Frequently Asked Questions
What Type of Provider Should We Use For These Evaluations?
There is a debate currently taking place in the world of Psychology over who should be doing these evaluations. This debate has turned into a “turf war” between Industrial/Organizational (I/O) Psychologists and Clinical (and Counseling) Psychologists. I/O psychologists argue that these are business evaluations and should be conducted by individuals with business training. Clinical psychologists argue that their training related to understanding the whole person in addition to research principles and testing allows them to do these evaluations more effectively.
Dr. Tyre and Dr. Childs believe that this debate is misguided and unnecessary. The International Association of Chiefs of Police (IACP) has produced Guidelines for Consulting Police Psychologists that detail the competencies required to conduct these types of evaluations. The ultimate point of these guidelines is that the provider must understand the public safety subculture. The issue of I/O training versus Clinical training does not enter into it. What is of primary importance is, “Do you understand the population you are evaluating?” For the vast majority of providers, this has far more to do with what you learn after you complete your doctoral program than what you learned during your doctoral program.
Dr. Tyre and Dr. Childs understand the unique stressors associate with public safety positions. Chiefs and Sheriffs alike are comfortable working with our firm because we speak their language and understand their world. This has little to do with our educational backgrounds and much more to do with our current knowledge of best practices, national trends, case law, and especially public safety subcultures. Whether a provider is an I/O psychologist or a Clinical psychologist is, in our view, irrelevant. What matters is, “Does your provider know enough to be considered a Police and Public Safety Psychologist and would they be comfortable referring to themselves as such in court?”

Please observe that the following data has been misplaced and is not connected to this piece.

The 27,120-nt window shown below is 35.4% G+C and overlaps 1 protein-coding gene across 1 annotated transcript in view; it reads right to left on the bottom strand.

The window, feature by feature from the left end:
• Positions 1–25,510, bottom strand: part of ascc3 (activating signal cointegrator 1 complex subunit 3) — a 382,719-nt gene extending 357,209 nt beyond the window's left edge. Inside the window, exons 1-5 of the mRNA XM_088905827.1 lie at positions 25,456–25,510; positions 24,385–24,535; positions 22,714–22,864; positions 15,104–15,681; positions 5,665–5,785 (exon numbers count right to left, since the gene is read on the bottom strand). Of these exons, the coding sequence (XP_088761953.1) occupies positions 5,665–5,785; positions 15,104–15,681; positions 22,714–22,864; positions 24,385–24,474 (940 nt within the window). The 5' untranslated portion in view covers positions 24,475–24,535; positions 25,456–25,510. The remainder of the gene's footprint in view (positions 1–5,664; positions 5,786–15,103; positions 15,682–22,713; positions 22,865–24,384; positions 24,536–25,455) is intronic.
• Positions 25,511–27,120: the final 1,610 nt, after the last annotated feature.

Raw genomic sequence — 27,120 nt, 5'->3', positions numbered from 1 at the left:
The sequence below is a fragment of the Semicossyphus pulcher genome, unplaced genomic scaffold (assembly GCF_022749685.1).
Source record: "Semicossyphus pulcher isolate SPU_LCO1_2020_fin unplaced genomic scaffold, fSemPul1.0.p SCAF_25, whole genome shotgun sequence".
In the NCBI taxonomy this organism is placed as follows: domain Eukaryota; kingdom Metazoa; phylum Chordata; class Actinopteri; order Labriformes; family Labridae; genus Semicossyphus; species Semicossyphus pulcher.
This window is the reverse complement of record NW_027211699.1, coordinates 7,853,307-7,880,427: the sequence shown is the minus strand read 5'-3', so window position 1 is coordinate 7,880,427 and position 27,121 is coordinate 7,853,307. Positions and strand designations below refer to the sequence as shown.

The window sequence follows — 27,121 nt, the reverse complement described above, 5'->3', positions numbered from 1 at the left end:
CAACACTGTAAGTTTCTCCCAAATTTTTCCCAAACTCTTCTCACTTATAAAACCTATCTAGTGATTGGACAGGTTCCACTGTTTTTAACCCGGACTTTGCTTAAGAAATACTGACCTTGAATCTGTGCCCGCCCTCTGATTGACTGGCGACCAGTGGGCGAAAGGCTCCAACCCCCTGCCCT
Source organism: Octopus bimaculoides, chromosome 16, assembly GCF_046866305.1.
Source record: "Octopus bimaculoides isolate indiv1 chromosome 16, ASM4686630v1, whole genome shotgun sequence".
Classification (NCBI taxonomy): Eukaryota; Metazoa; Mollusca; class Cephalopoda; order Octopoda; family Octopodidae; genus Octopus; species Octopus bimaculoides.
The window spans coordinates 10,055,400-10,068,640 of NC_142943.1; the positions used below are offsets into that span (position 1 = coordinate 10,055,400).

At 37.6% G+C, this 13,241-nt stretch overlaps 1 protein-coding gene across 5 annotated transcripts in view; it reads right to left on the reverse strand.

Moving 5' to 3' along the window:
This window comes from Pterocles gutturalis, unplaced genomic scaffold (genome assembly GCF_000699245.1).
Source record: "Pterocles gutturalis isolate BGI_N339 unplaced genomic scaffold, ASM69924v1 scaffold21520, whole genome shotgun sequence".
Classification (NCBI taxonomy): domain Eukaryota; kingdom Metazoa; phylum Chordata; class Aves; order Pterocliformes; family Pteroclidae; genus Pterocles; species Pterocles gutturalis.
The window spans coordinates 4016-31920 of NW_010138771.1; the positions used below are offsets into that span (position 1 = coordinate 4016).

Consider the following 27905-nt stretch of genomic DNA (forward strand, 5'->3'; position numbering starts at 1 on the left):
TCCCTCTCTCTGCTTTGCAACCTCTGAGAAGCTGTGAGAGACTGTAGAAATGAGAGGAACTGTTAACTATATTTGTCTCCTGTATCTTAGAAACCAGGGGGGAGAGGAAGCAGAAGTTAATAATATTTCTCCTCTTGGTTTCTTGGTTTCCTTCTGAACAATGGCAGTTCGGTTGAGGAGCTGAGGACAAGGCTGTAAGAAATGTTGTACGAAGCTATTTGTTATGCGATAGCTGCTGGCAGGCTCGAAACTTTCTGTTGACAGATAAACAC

Are There Limitations To Psychological Evaluations?
In short, “Yes.” We would love to tell you that our process is perfect and that our results are 100% guaranteed to be accurate, but that simply is not true. If anyone tells you that their process is flawless, be very wary. There is a wealth of research literature supporting the use of pre-employment psychological evaluations. Most states require pre-employment psychological evaluations when hiring for public safety positions. However, there are limitations to these evaluations.
At the end of the day, many hiring managers want to know if they are hiring someone who is likely to misuse their duty weapon or physically assault a citizen. They want to know, “Is this person going to go off and shoot someone or kill someone?” We are aware that some providers tell departments that their testing process can predict this type of violent aggression. Be very careful. If a psychologist tells you that they can predict violence, you are being sold Snake Oil. Psychologists simply cannot predict violence or aggression to the point of violence. We can identify characteristics such as impulsivity, anger proneness, and even aggression to a degree, but we cannot predict violent behavior. If and when someone figures out an accurate predictor of violence, you will know it - it will be front page news across the world. We are not there yet, but you will be told otherwise by some providers.
How should I dress for the evaluation?
Business casual attire is preferred, however, we understand that many candidates schedule their appointments immediately following work or long shifts and may present in more casual attire.
What can I expect when I schedule an evaluation?
When you arrive for your appointment, you will be met by Dr. Childs and asked to complete several standardized, psychological tests on a computer. You will also complete a face-to-face interview with Dr. Childs. You will be asked about various aspects of your life (mental health history, work and educational background, hobbies and interests, etc). It may be helpful to bring a resume or work history with you to reference during the interview. The entire process typically lasts three to four hours.
It is understood that this process can be anxiety provoking. Try to get a good night's sleep, eat a good breakfast or lunch before your evaluation, and arrive approximately 5 minutes early if possible to minimize your anxiety. Please note, the schedule is very tight and arriving more than 5-10 minutes early can be problematic as your evaluation will likely not be started earlier than the scheduled time. If you arrive much earlier, there are many stores, coffee shops, and restaurants in the area where you can pass the time prior to the evaluation.